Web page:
Decreased microRNA-142-3p/5p expression causes CD4+ T cell activation and B cell hyperstimulation in systemic lupus erythematosus




To examine the role of microRNA-142-3p/5p (miR-142-3p/5p) in the development of autoimmunity in patients with systemic lupus erythematosus (SLE).


MicroRNA-142-3p/5p expression levels were determined by real-time quantitative polymerase chain reaction, and potential target genes were verified using luciferase reporter gene assays. The effects of miR-142-3p/5p on T cell function were assessed by transfection with miR-142-3p/5p inhibitors or mimics. Histone modifications and methylation levels within a putative regulatory region of the miR-142 locus were detected by chromatin immunoprecipitation assay and bisulfite sequencing, respectively.


We confirmed that miR-142-3p and miR-142-5p were significantly down-regulated in SLE CD4+ T cells compared with healthy controls and observed that miR-142-3p/5p levels were inversely correlated with the putative SLE-related targets signaling lymphocytic activation molecule–associated protein (SAP), CD84, and interleukin-10 (IL-10). We demonstrated that miR-142-3p and miR-142-5p directly inhibit SAP, CD84, and IL-10 translation, and that reduced miR-142-3p/5p expression in CD4+ T cells can significantly increase protein levels of these target genes. Furthermore, inhibiting miR-142-3p/5p in healthy donor CD4+ T cells caused T cell overactivation and B cell hyperstimulation, whereas overexpression of miR-142-3p/5p in SLE CD4+ T cells had the opposite effect. We also observed that the decrease in miR-142 expression in SLE CD4+ T cells correlated with changes to histone modifications and DNA methylation levels upstream of the miR-142 precursor sequence.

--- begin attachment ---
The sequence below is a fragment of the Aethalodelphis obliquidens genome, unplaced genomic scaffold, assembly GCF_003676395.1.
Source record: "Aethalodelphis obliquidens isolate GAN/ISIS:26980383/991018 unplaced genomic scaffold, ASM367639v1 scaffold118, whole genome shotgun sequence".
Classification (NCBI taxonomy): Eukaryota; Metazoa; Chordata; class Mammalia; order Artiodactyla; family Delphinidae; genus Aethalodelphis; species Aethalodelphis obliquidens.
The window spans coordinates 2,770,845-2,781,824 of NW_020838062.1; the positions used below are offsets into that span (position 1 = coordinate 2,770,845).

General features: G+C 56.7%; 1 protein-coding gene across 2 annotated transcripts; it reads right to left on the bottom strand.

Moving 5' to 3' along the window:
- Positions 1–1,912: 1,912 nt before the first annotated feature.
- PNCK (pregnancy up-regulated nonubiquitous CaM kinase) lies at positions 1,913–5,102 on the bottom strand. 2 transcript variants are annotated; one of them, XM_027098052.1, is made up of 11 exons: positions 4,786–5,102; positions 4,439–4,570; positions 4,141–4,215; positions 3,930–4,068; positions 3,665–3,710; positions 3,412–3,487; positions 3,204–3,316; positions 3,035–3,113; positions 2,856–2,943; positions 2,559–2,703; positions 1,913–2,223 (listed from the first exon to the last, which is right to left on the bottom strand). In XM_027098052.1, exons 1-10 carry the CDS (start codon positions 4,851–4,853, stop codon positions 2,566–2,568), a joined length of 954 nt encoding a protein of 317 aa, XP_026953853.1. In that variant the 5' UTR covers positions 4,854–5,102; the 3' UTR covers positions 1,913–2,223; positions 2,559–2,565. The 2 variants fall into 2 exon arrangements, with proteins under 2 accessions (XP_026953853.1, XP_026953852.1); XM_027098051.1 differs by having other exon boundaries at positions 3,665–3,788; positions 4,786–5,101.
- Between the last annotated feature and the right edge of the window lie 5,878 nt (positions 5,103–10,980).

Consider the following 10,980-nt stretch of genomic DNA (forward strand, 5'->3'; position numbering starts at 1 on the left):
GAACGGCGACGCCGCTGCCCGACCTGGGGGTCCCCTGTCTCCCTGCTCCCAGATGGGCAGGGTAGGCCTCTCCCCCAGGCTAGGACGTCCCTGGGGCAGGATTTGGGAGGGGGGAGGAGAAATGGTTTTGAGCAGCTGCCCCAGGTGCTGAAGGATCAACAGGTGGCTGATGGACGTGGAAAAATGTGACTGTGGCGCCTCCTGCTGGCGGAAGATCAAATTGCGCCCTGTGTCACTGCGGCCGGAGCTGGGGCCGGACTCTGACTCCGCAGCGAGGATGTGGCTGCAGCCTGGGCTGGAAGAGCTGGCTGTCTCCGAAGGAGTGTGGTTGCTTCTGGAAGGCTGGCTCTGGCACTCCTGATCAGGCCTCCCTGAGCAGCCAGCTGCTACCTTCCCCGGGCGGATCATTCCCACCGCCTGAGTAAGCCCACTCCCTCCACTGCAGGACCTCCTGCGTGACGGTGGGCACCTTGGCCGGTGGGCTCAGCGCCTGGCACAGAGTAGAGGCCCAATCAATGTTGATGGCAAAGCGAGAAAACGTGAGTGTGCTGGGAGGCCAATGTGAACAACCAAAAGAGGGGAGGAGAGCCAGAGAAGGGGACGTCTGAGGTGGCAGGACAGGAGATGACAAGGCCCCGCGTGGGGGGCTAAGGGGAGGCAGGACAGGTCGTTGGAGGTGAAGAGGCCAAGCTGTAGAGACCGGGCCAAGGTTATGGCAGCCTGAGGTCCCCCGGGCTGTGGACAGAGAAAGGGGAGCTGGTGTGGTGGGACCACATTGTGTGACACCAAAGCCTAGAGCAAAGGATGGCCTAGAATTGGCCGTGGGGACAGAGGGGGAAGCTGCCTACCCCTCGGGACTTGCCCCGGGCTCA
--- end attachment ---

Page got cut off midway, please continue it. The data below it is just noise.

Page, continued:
The results of this study indicate that reduced expression of miR-142-3p/5p in the CD4+ T cells of patients with SLE causes T cell activity and B cell hyperstimulation.